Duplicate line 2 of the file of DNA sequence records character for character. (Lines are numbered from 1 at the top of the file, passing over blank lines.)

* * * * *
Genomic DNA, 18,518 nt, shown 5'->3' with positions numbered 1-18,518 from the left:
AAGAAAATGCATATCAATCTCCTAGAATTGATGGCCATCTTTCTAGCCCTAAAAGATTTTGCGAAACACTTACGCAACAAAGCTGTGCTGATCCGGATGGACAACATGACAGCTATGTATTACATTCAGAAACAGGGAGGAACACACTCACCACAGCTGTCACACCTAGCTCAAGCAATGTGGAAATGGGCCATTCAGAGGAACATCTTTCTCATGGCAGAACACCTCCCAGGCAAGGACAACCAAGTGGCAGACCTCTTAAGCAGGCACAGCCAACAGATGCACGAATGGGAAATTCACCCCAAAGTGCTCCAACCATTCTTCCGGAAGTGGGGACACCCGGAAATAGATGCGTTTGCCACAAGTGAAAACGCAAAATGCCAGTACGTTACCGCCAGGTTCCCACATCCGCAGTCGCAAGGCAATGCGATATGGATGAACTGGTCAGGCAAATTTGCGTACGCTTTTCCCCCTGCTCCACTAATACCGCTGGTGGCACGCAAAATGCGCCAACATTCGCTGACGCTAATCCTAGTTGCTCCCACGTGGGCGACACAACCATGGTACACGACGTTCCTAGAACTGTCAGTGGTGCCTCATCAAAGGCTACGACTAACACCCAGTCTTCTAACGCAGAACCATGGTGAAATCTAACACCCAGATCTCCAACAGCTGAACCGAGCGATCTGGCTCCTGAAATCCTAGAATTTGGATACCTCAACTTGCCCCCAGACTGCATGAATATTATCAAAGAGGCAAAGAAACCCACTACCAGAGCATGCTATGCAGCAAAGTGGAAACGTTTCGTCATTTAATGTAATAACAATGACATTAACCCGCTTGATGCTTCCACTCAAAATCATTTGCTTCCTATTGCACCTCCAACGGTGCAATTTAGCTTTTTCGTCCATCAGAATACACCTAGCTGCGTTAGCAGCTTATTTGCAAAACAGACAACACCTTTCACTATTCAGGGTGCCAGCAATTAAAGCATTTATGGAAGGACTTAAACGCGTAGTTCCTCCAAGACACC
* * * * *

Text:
AAGAAAATGCATATCAATCTCCTAGAATTGATGGCCATCTTTCTAGCCCTAAAAGATTTTGCGAAACACTTACGCAACAAAGCTGTGCTGATCCGGATGGACAACATGACAGCTATGTATTACATTCAGAAACAGGGAGGAACACACTCACCACAGCTGTCACACCTAGCTCAAGCAATGTGGAAATGGGCCATTCAGAGGAACATCTTTCTCATGGCAGAACACCTCCCAGGCAAGGACAACCAAGTGGCAGACCTCTTAAGCAGGCACAGCCAACAGATGCACGAATGGGAAATTCACCCCAAAGTGCTCCAACCATTCTTCCGGAAGTGGGGACACCCGGAAATAGATGCGTTTGCCACAAGTGAAAACGCAAAATGCCAGTACGTTACCGCCAGGTTCCCACATCCGCAGTCGCAAGGCAATGCGATATGGATGAACTGGTCAGGCAAATTTGCGTACGCTTTTCCCCCTGCTCCACTAATACCGCTGGTGGCACGCAAAATGCGCCAACATTCGCTGACGCTAATCCTAGTTGCTCCCACGTGGGCGACACAACCATGGTACACGACGTTCCTAGAACTGTCAGTGGTGCCTCATCAAAGGCTACGACTAACACCCAGTCTTCTAACGCAGAACCATGGTGAAATCTAACACCCAGATCTCCAACAGCTGAACCGAGCGATCTGGCTCCTGAAATCCTAGAATTTGGATACCTCAACTTGCCCCCAGACTGCATGAATATTATCAAAGAGGCAAAGAAACCCACTACCAGAGCATGCTATGCAGCAAAGTGGAAACGTTTCGTCATTTAATGTAATAACAATGACATTAACCCGCTTGATGCTTCCACTCAAAATCATTTGCTTCCTATTGCACCTCCAACGGTGCAATTTAGCTTTTTCGTCCATCAGAATACACCTAGCTGCGTTAGCAGCTTATTTGCAAAACAGACAACACCTTTCACTATTCAGGGTGCCAGCAATTAAAGCATTTATGGAAGGACTTAAACGCGTAGTTCCTCCAAGACACC